• ”Two refugee problems were created that demand redress: Arab refugees who due to their belligerence as a society, bear a significant part of the blame for their own predicament, and peaceful Jewish refugees from Arab countries.” (Ref. 7)
     UNRWA once again came into the world’s headlines during the summer of 2014 when it was revealed that its schools were stockpiling Hamas rockets. In Gaza and elsewhere in the Middle East, UNRWA actually functions as a large Palestinian Arab organization with a smattering of foreign supervisory staff - and those foreign staffers tend to leave during a conflict. Since its establishment in 1950, UNRWA has administered the biggest welfare state in the world. It is the only U.N. relief agency that has not provided temporary aid. Instead, it has existed for more than six decades, fostering hate and resentment against Jews and Israel, while permanently keeping its wards in refugee camps instead of working to relocate them and to end their status as refugees. In Gaza, UNRWA classifies 80% of the residents there as “refugees” and subsequently oversees perhaps the biggest welfare state in the world on their behalf.

     “The original ‘refugees’ that the UNRWA was set up to cater to are for the most part dead. The UNRWA has become another UN boondoggle funding a welfare state for “refugee camps” that are older, bigger and more developed than many Middle Eastern cities.” (Ref. 8)

     In stark contrast, the million or so Jews that were forced out of Arab countries simply because they were Jews after 1948 were never wards of the U.N. They were quickly and efficiently absorbed into the State of Israel without any financial burden being placed upon the international community. Their status as refugees was short-lived and ended within a few years.

     But, nearly 7 decades later, and with no end in sight, Arab “refugees” - most of whom left Israel of their own volition despite the urging of David Ben Gurion to stay and be part of the newly created nation - along their descendants, are still being classified as “refugees”. The international community, not their Arab brethren, provide the money to support them. Aside from Jordan, no Arab country to this day will allow them to immigrate and become citizens of their nation.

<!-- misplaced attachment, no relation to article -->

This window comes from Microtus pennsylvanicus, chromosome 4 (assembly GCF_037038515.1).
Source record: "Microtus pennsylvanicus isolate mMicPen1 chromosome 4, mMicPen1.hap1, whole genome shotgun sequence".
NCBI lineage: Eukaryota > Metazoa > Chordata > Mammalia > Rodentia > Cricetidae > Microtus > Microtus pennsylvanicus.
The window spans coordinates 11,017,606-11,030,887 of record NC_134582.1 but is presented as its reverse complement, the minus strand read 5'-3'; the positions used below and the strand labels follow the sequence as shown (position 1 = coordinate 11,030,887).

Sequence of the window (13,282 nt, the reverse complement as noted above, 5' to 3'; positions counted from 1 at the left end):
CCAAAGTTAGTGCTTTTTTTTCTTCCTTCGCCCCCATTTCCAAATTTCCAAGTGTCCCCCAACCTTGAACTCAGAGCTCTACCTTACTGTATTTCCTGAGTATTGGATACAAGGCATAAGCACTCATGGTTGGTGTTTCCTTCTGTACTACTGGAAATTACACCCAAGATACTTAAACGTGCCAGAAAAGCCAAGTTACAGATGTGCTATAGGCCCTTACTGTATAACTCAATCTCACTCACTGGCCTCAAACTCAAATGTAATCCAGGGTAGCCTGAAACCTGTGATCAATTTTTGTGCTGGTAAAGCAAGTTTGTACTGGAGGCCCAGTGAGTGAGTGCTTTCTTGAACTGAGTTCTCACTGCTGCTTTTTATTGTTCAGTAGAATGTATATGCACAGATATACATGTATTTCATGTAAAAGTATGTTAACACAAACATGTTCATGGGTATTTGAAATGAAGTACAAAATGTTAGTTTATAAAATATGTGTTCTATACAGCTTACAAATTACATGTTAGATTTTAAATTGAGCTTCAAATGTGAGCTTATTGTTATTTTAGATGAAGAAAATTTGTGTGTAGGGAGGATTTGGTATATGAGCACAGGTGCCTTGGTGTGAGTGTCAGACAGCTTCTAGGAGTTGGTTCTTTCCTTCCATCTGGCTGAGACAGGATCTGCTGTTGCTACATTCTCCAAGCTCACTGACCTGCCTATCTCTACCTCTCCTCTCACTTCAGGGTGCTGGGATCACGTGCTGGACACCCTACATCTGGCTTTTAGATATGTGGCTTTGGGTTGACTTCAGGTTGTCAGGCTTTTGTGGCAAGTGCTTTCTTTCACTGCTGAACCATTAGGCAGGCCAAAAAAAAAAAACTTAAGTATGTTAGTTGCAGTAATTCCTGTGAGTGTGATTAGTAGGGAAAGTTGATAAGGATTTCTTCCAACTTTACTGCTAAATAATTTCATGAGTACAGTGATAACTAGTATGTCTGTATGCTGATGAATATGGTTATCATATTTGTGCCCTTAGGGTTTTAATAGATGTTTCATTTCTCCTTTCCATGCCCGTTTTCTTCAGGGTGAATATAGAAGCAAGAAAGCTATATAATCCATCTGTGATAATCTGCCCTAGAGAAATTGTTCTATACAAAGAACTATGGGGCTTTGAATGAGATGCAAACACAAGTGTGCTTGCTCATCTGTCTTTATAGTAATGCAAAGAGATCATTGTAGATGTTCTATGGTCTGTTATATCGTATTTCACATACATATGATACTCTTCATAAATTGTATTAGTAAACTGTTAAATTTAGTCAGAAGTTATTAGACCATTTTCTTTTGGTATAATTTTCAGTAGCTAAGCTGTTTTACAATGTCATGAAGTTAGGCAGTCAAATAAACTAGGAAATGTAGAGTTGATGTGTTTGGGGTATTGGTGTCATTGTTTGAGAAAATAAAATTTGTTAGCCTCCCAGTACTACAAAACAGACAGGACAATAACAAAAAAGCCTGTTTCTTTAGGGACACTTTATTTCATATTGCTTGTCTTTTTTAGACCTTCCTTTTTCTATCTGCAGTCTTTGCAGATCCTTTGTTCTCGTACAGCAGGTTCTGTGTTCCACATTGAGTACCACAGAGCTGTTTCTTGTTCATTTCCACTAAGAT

Even thinking Palestinians themselves recognize the senseless continuation of UNRWA. “Bassam Eid, a prominent Palestinian human rights activist, has issued an urgent plea for a serious overhaul of UNRWA . . .
     “Eid, the Director of the Palestinian Human Rights Monitoring Group, . . . addressed a meeting at the British parliament, entitled ‘Perpetuating Statelessness? UNRWA, Its Activities and Funding.’ In that presentation, Eid, who was raised in the UNRWA refugee camp in Shu’afat, east of Jerusalem, harshly criticized the agency for perpetuating the plight of the refugees as well as for its political relationship with Hamas. [Emphasis mine]
     “{Eid stated that.} ‘Sixty-six years after it was created, UNRWA is still promising Palestinians that they will return to their homeland,’ ‘In my opinion, causing five million Palestinian refugees to suffer more and more under the umbrella of the ‘right of return’ is a war crime. They are being used as pawns in a war strategy.’
     “{Eid said} ‘As a refugee, I want to see UNRWA submitting audited reports to donor countries. . . . I want UNRWA to present to the UN High Commissioner for Refugees a plan for the permanent resettlement of the Palestinian refugees.   . . .
    - - -
     “. . . UNRWA’s mission {should be focused} away from the ‘right of return’ – a demand that is incompatible with the international commitment to a two-state solution, since an influx of the descendants of the original Palestinian refugees would end Israel’s existence as a sovereign Jewish state . . .
     “{Next}, ’UNRWA needs to apologize for six decades of false promises. Then it needs to concentrate on building permanent neighborhoods for the refugees, to remove them from the miserable situation that prevails in the refugee camps’.” (Ref. 9)

     The number of Palestinian refugees in 1948 was estimated to be around 750,000. Of this number, only 30,000 to 50,000 of these original refugees were estimated to be alive in 2012 – about 6%. The number of descendants of these original refugees in 2012 was estimated at around 5,000,000. In 2015, the total number of Palestinians in refugee camps was estimated to have grown by another 150,000.[10] Today, in 2016, probably less than 5% of “Palestinian refugees” are actually refugees from any of the wars with Israel – some 95% of these “Palestinian refugees” were born as refugees because of UNRWA and the blind hatred of Israel by their fellow Arabs.